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Today's Stichomancy for Jesse James

The first excerpt represents the past or something you must release, and is drawn from Adventure by Jack London:

As it was, he nearly told her that she was a most adorable boy. But he checked all such wayward fancies, and held himself rigidly down to his disquisition.

"You can't help being yourself. You can't help being a very desirable creature so far as I am concerned. You have made me want you. You didn't intend to; you didn't try to. You were so made, that is all. And I was so made that I was ripe to want you. But I can't help being myself. I can't by an effort of will cease from wanting you, any more than you by an effort of will can make yourself undesirable to me."

"Oh, this desire! this want! want! want!" she broke in

The second excerpt represents the present or the deciding factor of the moment, and is drawn from The Age of Innocence by Edith Wharton:

Countess Olenska--yes, I think that's all. . . ."

Mrs. Welland surveyed her son-in-law affectionately. "No one can say, Newland, that you and May are not giving Ellen a handsome send-off."

"Ah, well," said Mrs. Archer, "I understand May's wanting her cousin to tell people abroad that we're not quite barbarians."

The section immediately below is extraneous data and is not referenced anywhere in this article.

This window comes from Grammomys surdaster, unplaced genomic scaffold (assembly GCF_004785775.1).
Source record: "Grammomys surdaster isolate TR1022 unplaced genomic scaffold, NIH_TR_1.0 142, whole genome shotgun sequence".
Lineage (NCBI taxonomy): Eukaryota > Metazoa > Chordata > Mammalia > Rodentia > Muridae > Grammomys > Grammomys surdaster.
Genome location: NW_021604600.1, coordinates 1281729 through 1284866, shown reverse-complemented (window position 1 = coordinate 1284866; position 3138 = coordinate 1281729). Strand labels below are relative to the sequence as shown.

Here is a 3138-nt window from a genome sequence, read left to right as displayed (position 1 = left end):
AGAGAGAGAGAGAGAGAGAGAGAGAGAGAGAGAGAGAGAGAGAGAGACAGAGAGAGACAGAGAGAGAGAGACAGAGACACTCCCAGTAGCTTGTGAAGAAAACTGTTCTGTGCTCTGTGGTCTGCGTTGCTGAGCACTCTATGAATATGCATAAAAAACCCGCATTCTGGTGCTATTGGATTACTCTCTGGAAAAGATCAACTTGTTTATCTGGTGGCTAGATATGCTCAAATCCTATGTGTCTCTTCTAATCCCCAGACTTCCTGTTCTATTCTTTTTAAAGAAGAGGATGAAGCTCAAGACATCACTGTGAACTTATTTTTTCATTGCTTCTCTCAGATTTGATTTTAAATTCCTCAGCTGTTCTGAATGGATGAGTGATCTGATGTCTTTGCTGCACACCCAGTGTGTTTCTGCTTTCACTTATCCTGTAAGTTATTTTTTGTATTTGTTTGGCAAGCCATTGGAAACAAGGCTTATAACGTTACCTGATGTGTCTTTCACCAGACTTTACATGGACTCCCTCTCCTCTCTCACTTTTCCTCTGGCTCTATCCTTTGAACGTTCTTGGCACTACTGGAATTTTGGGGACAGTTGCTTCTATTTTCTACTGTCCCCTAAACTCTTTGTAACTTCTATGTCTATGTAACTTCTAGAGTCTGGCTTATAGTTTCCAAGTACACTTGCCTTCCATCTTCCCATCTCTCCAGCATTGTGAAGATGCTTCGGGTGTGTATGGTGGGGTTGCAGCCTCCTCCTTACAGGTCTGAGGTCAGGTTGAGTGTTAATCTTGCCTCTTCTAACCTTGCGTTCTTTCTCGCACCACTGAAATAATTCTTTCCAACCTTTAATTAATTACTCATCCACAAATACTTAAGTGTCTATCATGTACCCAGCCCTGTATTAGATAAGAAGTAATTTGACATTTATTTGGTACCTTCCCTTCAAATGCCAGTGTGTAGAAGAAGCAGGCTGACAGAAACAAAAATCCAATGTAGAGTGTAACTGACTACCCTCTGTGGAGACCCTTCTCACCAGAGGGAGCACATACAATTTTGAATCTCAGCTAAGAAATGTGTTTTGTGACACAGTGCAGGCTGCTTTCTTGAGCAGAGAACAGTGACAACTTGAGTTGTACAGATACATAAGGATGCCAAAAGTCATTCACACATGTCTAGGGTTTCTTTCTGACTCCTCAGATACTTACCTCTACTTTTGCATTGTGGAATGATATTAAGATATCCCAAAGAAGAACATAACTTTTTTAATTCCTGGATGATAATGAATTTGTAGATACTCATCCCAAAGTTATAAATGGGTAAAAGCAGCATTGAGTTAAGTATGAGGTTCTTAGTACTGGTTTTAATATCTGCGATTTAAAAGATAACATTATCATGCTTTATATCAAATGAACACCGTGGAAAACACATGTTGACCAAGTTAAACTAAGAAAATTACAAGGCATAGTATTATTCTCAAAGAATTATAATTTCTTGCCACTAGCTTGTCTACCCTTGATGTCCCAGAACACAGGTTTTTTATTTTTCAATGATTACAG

"I'm sure Ellen will appreciate it. She was to arrive this morning, I believe. It will make a most charming last impression. The evening before sailing is usually so dreary," Mrs. Welland cheerfully continued.

The third excerpt represents the future or something you must embrace, and is drawn from The Jungle by Upton Sinclair:

disillusionment, Jurgis had sworn to trust no man, except in his own family; but here he discovered that he had brothers in affliction, and allies. Their one chance for life was in union, and so the struggle became a kind of crusade. Jurgis had always been a member of the church, because it was the right thing to be, but the church had never touched him, he left all that for the women. Here, however, was a new religion-- one that did touch him, that took hold of every fiber of him; and with all the zeal and fury of a convert he went out as a missionary. There were many nonunion men among the Lithuanians, and with these he would labor and wrestle in prayer, trying to show them the right. Sometimes they would be obstinate and refuse to see it, and Jurgis, alas, was not always